I will discuss this with my yoga therapist and have her help me with the upper body Yin poses.

Best wishes and many thanks,
Laura
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Bernie



Joined: 23 Sep 2006
Posts: 1027
Location: Vancouver

PostPosted: Thu Dec 29, 2011 3:24 am    Post subject: A couple more upper body poses Reply with quote

Another pose that may help you is Anahatasana, which can open the upper chest nicely. Also Frog may get into some of those tissues too. Discuss these with your teacher too. Good luck with it!

Cheers
Bernie
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Lorien



Joined: 05 Mar 2008
Posts: 28
Location: San Jose, CA

PostPosted: Thu Dec 29, 2011 7:54 am    Post subject: Reply with quote

As a teacher of both yin and cancer survivors, I have to put my .02 in here. I have found that the longer holds that are necessary for a yin practice are wonderful for the cancer survivor's mind, but not always best for the body, especially when there is a risk of lymphedema. I am a big advocate for stretching, moving and then pausing to reflect on how it feels. For example, snail might get into that shoulderblade area nicely, but I wouldn't hold you in it for very long. The arms for Eagle pose would also be helpful, but for a shorter hold, too. When I teach yin to my cancer survivors, I keep the holds under or around 2 minutes each, inviting them to come out and observe before moving on. I love the idea that Bernie presents of creating a team of advisors, with you as the final say. I would also be interested in hearing how this works for you.

Be well,
Lorien
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Bernie



Joined: 23 Sep 2006
Posts: 1027
Location: Vancouver

PostPosted: Mon Aug 13, 2012 1:12 am    Post subject: Yin Yoga after Masectomy Reply with quote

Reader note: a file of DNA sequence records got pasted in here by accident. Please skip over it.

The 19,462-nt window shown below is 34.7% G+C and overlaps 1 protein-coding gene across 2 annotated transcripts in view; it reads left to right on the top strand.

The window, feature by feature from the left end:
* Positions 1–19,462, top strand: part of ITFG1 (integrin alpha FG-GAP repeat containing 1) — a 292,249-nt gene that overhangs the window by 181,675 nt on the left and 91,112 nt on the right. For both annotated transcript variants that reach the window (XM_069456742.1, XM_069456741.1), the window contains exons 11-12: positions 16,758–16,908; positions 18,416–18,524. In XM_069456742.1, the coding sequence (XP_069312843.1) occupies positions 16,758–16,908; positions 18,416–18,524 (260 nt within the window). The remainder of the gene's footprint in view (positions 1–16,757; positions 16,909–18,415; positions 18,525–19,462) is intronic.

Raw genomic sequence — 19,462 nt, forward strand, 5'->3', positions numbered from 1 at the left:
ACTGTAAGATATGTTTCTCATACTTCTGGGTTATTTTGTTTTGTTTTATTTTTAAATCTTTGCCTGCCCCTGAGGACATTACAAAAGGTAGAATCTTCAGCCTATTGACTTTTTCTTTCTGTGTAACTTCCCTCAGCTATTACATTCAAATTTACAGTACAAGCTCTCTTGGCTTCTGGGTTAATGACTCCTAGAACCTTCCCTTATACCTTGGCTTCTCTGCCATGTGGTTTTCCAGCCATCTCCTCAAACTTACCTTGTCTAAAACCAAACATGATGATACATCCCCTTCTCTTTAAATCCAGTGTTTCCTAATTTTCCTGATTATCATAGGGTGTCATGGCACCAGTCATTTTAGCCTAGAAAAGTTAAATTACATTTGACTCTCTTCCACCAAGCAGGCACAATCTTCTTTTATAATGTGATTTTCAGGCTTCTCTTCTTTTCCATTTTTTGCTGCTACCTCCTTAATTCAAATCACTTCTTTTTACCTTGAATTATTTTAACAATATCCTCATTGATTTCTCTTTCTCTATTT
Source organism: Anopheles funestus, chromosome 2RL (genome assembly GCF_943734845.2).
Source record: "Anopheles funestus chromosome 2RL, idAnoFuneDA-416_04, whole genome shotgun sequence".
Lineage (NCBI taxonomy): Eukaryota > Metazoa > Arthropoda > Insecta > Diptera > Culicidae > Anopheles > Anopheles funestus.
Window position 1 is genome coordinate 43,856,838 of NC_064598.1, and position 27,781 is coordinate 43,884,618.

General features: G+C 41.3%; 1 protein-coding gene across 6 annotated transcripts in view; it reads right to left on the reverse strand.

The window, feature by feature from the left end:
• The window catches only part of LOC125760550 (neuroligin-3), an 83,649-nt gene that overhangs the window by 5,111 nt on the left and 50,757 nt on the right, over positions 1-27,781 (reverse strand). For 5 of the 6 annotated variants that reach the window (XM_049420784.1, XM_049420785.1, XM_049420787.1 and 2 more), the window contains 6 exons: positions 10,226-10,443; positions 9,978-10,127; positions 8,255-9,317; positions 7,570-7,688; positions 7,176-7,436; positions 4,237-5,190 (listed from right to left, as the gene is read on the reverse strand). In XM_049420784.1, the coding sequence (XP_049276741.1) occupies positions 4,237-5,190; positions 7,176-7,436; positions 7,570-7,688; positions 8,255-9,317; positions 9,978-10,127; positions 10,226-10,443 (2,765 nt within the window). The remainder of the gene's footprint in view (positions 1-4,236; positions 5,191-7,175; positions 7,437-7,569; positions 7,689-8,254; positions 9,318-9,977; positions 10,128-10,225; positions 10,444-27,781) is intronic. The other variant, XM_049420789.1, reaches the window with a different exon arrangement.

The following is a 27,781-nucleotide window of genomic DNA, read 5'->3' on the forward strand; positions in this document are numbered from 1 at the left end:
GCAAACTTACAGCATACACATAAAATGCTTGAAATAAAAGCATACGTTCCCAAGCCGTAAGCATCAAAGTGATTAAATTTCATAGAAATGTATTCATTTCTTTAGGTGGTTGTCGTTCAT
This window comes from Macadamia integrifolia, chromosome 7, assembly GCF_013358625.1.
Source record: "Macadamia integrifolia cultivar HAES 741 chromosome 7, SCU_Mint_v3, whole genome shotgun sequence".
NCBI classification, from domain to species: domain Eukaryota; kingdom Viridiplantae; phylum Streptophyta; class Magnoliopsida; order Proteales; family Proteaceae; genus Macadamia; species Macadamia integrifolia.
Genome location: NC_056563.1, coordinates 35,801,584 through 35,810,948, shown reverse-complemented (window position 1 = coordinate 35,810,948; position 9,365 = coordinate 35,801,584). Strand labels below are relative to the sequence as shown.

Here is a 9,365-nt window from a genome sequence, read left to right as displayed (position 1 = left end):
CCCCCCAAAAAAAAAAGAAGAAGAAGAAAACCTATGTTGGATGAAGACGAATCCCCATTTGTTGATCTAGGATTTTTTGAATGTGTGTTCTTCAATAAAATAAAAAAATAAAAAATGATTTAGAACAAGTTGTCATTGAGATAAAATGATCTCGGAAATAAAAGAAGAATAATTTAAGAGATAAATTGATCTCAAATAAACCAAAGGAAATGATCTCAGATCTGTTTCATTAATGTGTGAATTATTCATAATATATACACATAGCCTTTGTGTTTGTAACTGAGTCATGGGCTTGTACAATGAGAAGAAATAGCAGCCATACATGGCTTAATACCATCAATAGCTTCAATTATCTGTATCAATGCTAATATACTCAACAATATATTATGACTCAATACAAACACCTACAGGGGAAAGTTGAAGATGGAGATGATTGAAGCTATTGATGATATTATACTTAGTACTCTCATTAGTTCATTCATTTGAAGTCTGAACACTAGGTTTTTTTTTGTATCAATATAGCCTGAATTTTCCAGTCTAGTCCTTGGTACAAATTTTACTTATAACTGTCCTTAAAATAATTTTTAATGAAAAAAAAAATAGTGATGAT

I recently received a question about this topic which I will post here and then comment upon after. The question was:

I thank you for your work. I am a 69 year old woman facing a right breast masectomy next week. For recovery, for lymphatic system, for physical therapy I thought to do yin and restorative yogas. Gently, slowly, no strain on right shoulder. Don't see any articles or posts on zin Yoga after Masectomy. Any recommendations? I would appreciate your thoughts.

Namaste,
D


Hi D - as you will read in the posts above, yoga can indeed help you in your recovery in many ways. Read the posts and notice especially Lorien's helpful advice about not holding the poses for too long at first. She warns about lymphedema, which can occur months or even years after breast surgery if several lymph nodes were removed. Lymphedema is the condition of swelling in the tissues due to a build up or excess of lymph fluid: to help avoid this condition, you would be advised to avoid stresses of the upper body where you bear a lot of weight, such as down dog.

Fortunately, in Yin Yoga, we don't do poses like Down Dog but as Lorien points out, even Snail pose could be problematic. Stick to the easier poses, gentle twists and hip/leg work to help stimulate the flow of Chi. But, above all, find a yoga therapist who can guide you. Work with both attention and intention and listen to your body.

Good luck with your surgery.
Bernie